Kids teased him because he stuttered; he learned to fight
By Ken Robinson
The first round bell rang across Civic Stadium at 9:30 p.m. on a warm July 26, 1938 evening.
Not all of the 35,000 people who witnessed the fight in Seattle paid the $5.75 ticket price. National Guard troops with sticks surrounded the fenced field to keep freeloaders out.
The match was between 25-year-old World Middleweight Champion Freddie Steele, who held the title since 1936, and Al Hostak, a 22-year old brawler from Georgetown.
Hostak had been a skinny kid with a stammer. Kids teased him. They didn’t know they were picking on The Savage Slav.
In that tough part of South Seattle, Hostak had to learn to defend himself. At fourteen, a man saw Hostak punching a gunnysack dummy and asked him if he wanted to make a little money fighting.
He earned $1.50 for his first fight in what was then called a ‘smoker’, an amateur bout that was more sparring than an attempt to beat an opponent to the mat.
By the time he was 16, he was fighting in local smokers and caught the eye of Eddie Marino, a trainer. Hostak had not developed a style. Marino gave him some tips and got him his first pro fight in 1932. He fought Jimmy smith and knocked Smith out in the third round on May 20. A month later, he knocked out Harry Wharton and a month after that, he KO’d Al Brown in the first round.
The Seattle Daily Times wrote that Hostak “remains undefeated” after 15 fights.
He was living at home with his parents. He delivered newspapers to earn money, He dropped out of Cleveland high school in his junior year to make money fighting and to begin making his living as a boxer.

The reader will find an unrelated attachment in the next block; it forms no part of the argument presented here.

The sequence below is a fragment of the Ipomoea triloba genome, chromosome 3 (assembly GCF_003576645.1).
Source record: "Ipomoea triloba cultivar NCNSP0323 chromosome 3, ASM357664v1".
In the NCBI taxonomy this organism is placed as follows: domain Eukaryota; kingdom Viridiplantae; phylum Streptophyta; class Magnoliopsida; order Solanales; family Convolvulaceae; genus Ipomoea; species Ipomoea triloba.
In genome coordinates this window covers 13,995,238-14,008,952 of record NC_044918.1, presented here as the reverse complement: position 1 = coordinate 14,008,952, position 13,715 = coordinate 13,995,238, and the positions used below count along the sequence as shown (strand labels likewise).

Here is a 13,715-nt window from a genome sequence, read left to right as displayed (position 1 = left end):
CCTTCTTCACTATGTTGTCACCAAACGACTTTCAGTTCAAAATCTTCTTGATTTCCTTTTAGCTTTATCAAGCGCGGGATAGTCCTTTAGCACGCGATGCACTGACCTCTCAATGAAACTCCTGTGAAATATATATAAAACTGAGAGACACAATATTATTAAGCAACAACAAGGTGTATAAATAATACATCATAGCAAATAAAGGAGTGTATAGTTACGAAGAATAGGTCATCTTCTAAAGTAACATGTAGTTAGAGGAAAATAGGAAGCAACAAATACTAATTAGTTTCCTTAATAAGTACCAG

Hostak was fighting on the undercard of a talented Tacoma fighter name Freddie Steele. Hostak’s promoter would bring in better fighters, like Young Terry and Eddie “Babe” Risko. Hostak knocked out both of them in Seattle bouts.
He beat two more guys the Spring of 1937. His promoter arranged a match with Freddie Steele. All the big money was on Steele to clobber the Savage Slav.
Phil Hostak, Al Hostak’s son, said “There were mobsters there” to see the fight in the Civic Stadium in Seattle. According to an online citation “Civic Stadium's importance as a boxing venue coincided with the legalization of boxing in Washington on June 8, 1933, and the concurrent rise of Seattle's greatest draw Freddie Steele and local promoter Nate Druxman. Steele would win the World Middleweight title over Eddie (Babe) Risko in the stadium on July 11, 1936.
Then came Tuesday night, July 26, 1938
Champion boxer Jack Dempsey was the referee.
Freddie Steele had the height and weight advantage over Hostak. And he had 100 more bouts in the ring and a vaunted left hook. All the big money was on Steele to clobber the Savage Slav.
Phil Hostak told the story: The fight was the National Boxing Association World Middleweight Title. The crowd saw Steele knocked down four times. He was counted out by referee Dempsey. Some ringside observers accused Steele of coming out against Hostak with his hands down., thus getting KO’d in the first round. But Steele had been hampered by a cracked breastbone, which prevented him from lifting his gloves high to where they belong—according to his chief sparring partner, Davey Ward.